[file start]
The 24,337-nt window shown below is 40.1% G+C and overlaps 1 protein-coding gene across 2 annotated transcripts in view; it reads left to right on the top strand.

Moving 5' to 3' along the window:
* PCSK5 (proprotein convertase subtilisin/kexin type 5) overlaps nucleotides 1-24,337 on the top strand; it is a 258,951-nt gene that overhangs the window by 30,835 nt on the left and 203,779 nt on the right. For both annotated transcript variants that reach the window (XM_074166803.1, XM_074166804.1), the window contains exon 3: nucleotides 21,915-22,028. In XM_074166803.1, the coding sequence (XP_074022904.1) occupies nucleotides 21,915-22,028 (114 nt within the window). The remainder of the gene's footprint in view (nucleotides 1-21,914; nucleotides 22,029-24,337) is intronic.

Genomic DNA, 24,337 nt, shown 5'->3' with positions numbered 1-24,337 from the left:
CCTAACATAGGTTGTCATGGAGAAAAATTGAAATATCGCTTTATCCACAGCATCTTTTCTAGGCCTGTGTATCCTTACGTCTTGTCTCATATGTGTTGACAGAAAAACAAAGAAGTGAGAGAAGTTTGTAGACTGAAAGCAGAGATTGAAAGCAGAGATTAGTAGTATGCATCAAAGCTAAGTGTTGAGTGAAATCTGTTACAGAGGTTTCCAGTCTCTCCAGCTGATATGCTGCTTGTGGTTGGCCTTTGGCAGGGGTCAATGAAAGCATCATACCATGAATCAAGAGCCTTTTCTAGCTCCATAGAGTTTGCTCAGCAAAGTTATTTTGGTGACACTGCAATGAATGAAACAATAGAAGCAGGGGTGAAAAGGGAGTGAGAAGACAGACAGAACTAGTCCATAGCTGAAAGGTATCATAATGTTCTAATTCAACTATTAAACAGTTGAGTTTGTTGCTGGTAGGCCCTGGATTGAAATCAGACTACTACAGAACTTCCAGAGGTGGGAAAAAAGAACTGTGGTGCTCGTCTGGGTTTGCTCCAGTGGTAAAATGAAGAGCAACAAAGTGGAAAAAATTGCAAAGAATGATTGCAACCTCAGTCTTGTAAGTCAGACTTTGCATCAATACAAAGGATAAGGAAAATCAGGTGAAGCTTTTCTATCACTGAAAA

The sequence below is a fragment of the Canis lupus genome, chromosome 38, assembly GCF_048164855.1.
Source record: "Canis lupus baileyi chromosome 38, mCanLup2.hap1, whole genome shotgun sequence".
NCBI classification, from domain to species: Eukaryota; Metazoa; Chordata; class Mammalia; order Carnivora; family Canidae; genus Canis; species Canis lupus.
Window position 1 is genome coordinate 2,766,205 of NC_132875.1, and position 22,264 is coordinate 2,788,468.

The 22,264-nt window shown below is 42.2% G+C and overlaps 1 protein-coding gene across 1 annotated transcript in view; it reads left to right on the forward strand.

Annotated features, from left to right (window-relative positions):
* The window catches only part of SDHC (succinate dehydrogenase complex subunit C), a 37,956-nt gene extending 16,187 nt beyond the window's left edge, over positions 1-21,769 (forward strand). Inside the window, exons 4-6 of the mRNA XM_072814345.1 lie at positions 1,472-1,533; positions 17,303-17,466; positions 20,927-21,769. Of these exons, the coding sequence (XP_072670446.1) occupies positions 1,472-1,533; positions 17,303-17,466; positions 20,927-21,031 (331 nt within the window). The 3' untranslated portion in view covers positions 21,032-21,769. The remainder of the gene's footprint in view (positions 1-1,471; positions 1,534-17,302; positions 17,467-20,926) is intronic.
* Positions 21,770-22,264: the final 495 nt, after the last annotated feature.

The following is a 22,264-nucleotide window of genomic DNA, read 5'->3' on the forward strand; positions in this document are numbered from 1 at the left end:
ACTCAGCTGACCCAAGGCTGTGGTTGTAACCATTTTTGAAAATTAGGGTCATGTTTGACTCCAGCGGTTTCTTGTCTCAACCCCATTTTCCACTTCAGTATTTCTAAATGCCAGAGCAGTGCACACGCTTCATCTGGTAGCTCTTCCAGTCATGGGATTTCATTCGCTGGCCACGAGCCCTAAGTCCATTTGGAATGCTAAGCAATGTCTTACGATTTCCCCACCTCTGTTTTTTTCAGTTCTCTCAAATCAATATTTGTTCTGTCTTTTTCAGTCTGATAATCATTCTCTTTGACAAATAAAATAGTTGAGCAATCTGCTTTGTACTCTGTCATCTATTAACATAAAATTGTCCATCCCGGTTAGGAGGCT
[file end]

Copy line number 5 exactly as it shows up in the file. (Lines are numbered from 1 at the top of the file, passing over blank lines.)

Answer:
CCTAACATAGGTTGTCATGGAGAAAAATTGAAATATCGCTTTATCCACAGCATCTTTTCTAGGCCTGTGTATCCTTACGTCTTGTCTCATATGTGTTGACAGAAAAACAAAGAAGTGAGAGAAGTTTGTAGACTGAAAGCAGAGATTGAAAGCAGAGATTAGTAGTATGCATCAAAGCTAAGTGTTGAGTGAAATCTGTTACAGAGGTTTCCAGTCTCTCCAGCTGATATGCTGCTTGTGGTTGGCCTTTGGCAGGGGTCAATGAAAGCATCATACCATGAATCAAGAGCCTTTTCTAGCTCCATAGAGTTTGCTCAGCAAAGTTATTTTGGTGACACTGCAATGAATGAAACAATAGAAGCAGGGGTGAAAAGGGAGTGAGAAGACAGACAGAACTAGTCCATAGCTGAAAGGTATCATAATGTTCTAATTCAACTATTAAACAGTTGAGTTTGTTGCTGGTAGGCCCTGGATTGAAATCAGACTACTACAGAACTTCCAGAGGTGGGAAAAAAGAACTGTGGTGCTCGTCTGGGTTTGCTCCAGTGGTAAAATGAAGAGCAACAAAGTGGAAAAAATTGCAAAGAATGATTGCAACCTCAGTCTTGTAAGTCAGACTTTGCATCAATACAAAGGATAAGGAAAATCAGGTGAAGCTTTTCTATCACTGAAAA